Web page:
Cleft Palate Repair
The objective of cleft palate surgery is to close the palate to restore normal function to eating and drinking and to enhance the development of normal speech.
Clefts of the palate can occur as isolated deformities or in combination with a cleft of the lip. Cleft palates result from failure of fusion of the embryonic facial processes resulting in a fissure through the palate. This may be complete (extending through the hard and soft palates) or any degree of incomplete (partial cleft). The palate forms the roof of the oral cavity and the floor of the nose; thus, a cleft causes a free communication between these two cavities. As a result, treatment of palatal clefts is complex because of potential problems with feeding, speech, middle ear infections, occlusion and jaw alignment.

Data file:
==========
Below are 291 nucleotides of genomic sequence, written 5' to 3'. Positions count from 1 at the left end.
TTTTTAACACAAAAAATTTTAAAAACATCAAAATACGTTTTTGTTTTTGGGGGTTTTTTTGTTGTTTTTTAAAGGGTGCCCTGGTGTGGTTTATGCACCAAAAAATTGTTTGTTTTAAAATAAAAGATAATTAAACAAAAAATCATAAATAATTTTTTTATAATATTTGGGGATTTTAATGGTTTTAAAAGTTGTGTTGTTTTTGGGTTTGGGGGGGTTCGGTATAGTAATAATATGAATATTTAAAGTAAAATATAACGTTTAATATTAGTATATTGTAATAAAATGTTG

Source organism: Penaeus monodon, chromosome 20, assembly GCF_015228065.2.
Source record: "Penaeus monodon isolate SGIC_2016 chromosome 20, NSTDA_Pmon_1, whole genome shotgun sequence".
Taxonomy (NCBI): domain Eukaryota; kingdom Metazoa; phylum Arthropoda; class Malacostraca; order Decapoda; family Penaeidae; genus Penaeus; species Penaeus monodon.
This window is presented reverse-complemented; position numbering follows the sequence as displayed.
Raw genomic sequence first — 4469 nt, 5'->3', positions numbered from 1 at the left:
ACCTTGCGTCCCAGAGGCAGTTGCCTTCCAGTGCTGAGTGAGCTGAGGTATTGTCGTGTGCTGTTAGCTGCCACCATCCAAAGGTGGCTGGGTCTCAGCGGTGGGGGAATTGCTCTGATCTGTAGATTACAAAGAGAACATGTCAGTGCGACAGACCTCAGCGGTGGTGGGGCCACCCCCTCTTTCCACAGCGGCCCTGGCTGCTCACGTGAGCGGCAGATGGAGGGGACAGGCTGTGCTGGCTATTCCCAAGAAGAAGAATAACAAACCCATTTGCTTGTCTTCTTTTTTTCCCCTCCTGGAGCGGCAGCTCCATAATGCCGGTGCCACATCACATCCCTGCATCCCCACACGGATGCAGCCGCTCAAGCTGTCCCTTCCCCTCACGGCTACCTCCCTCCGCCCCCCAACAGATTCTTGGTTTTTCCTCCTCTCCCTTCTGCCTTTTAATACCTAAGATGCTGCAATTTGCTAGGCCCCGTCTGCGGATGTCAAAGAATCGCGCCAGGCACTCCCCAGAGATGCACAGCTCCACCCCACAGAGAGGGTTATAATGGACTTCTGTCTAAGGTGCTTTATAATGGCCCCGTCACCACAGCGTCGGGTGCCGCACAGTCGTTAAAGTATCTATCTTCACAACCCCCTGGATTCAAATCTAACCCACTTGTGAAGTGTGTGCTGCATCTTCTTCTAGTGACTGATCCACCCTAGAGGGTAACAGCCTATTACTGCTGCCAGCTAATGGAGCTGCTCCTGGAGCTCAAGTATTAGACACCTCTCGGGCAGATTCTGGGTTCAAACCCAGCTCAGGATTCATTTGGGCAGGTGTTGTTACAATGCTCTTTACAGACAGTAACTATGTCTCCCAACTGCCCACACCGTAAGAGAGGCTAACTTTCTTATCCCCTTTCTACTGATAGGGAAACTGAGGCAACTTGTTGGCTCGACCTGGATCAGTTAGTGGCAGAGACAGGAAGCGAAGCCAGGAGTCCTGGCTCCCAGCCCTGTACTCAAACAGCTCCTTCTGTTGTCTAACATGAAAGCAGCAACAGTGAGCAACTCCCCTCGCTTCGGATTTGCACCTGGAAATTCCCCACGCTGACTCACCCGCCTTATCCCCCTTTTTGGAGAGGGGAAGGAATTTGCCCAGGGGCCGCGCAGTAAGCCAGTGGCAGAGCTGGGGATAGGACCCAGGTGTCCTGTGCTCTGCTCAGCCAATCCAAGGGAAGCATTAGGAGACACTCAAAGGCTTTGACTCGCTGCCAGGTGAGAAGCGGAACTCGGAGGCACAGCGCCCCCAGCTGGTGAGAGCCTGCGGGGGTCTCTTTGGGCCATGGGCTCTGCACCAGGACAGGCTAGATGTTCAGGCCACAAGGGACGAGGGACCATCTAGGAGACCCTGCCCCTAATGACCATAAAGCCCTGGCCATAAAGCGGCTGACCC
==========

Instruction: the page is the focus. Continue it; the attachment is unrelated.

Surgical treatment of the cleft palate is best accomplished in one surgical procedure before the child reaches 12-14 months of age. The cleft palate is surgically closed by elevating two muscoperiosteal flaps. The levator muscles are elevated, redirected and repaired; and a three-layer closure of nasal mucosa, muscle, and oral mucosa accomplished. Surgery under general anesthesia usually lasts about 2 hours. Special precautions like those after the repair of the cleft lip are necessary for 2-3 weeks. We prefer that the child is weaned from the bottle and pacifier prior to the palatal repair. No hard or crunchy foods are allowed for 3 weeks postoperatively.